By: Dan Hasty
DISCLAIMER: If you loved Deion Sanders, and hated what you heard yesterday from Richard Sherman, don’t read this blog. There’s no convincing you.
When I first saw the postgame remarks of Richard Sherman, I thought “When your play speaks for itself, don’t interrupt.” 24 hours later, I laugh when I read the so-called “outrage” over these comments. We used to embrace this type of athlete. How did we get here?
First off, an executive decision was made to interview the league’s most outspoken player pumped full of adrenaline, minutes after winning a conference title in front of the best crowd in professional sports. If you weren’t looking for raw emotion, talk to someone else. Never once did this four-year graduate of Stanford University (not to mention one holding a degree in COMMUNICATIONS) use profanity, or make a derogatory statement, unless you count “sorry” or “mediocre” as inflammatory. To me, that’s as impressive as his play.
Let’s not act like this never happens. Richard Sherman said exactly what every Defensive Back says to the Receiver across from him every Sunday. He said it to Michael Crabtree, then said the same to a TV camera. If you’ve ever watched NFL Films, or listened to a segment of a player wearing a microphone, you want to know what’s being said. Richard Sherman gave you that gift.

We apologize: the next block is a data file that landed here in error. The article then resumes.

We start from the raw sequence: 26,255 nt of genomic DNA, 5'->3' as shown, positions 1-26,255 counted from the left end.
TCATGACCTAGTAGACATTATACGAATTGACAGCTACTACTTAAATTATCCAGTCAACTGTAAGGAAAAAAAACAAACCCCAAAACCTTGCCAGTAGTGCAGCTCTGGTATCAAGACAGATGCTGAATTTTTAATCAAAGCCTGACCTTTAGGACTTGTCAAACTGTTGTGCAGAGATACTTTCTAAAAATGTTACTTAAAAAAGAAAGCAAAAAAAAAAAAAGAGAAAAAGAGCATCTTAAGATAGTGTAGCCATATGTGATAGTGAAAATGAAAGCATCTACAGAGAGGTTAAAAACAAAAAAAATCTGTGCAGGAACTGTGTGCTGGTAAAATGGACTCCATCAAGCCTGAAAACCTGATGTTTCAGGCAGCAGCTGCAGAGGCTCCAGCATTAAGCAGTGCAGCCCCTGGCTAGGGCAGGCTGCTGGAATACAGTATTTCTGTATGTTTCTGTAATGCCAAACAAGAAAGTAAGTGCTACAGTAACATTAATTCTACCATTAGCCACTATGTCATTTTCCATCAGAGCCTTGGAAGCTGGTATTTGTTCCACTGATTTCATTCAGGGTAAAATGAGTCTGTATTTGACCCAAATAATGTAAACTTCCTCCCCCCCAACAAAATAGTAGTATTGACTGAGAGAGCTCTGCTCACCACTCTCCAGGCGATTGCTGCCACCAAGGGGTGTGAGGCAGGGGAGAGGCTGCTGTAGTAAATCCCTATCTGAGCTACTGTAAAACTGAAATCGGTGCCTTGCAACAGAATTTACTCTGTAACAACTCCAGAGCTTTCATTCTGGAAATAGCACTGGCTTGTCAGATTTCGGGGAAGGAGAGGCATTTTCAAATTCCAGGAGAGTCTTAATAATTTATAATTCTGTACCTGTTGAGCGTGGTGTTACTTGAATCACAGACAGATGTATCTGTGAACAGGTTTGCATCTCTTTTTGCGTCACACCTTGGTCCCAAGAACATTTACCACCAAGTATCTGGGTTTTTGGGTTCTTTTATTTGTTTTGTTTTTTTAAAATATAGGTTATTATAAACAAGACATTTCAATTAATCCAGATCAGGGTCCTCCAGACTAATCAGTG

Whenever we see players get a penalty for “Excessive Celebration,” or “Taunting,” we’ll call the NFL the “No Fun League”. When a player says something like “I’m just taking things day-by-day,” or “We just have to take it one game at a time,” we demand for more personality in our game. We wish we were listening to Richard Sherman. Richard Sherman is now a household name. In a sport full of clichés and niceties, we have someone not afraid to be real.
Don’t forget; these are the kinds of comments which create and fuel rivalries. We still don’t know exactly what Michael Crabtree might have said yesterday, or during the past to elicit that type of response. Even though it’s Sherman, it’s hard to believe that reaction came out of nowhere. Lucky for us, these two teams play twice a year being in the same division. If you don’t think you’ll be keeping a close eye on the matchup between Crabtree and Sherman when that game happens, you’re kidding yourself.
Many of our greatest sports heroes; people who are revered for their accomplishments, built their reputations on being obnoxious and arrogant. Deion Sanders was exactly this way. Around here, the Fab Five were incredibly cocky. They claimed that schools like Duke wouldn’t recruit them because of their race, and they’re still held in a higher regard than a 2000 Michigan State team that won a National Title. There’s also Muhammad Ali: King of Smack.
I wish every team had a Richard Sherman, and if you’re honest with yourself, so do you. Go ahead and hate what he said, but respect his decision to say it.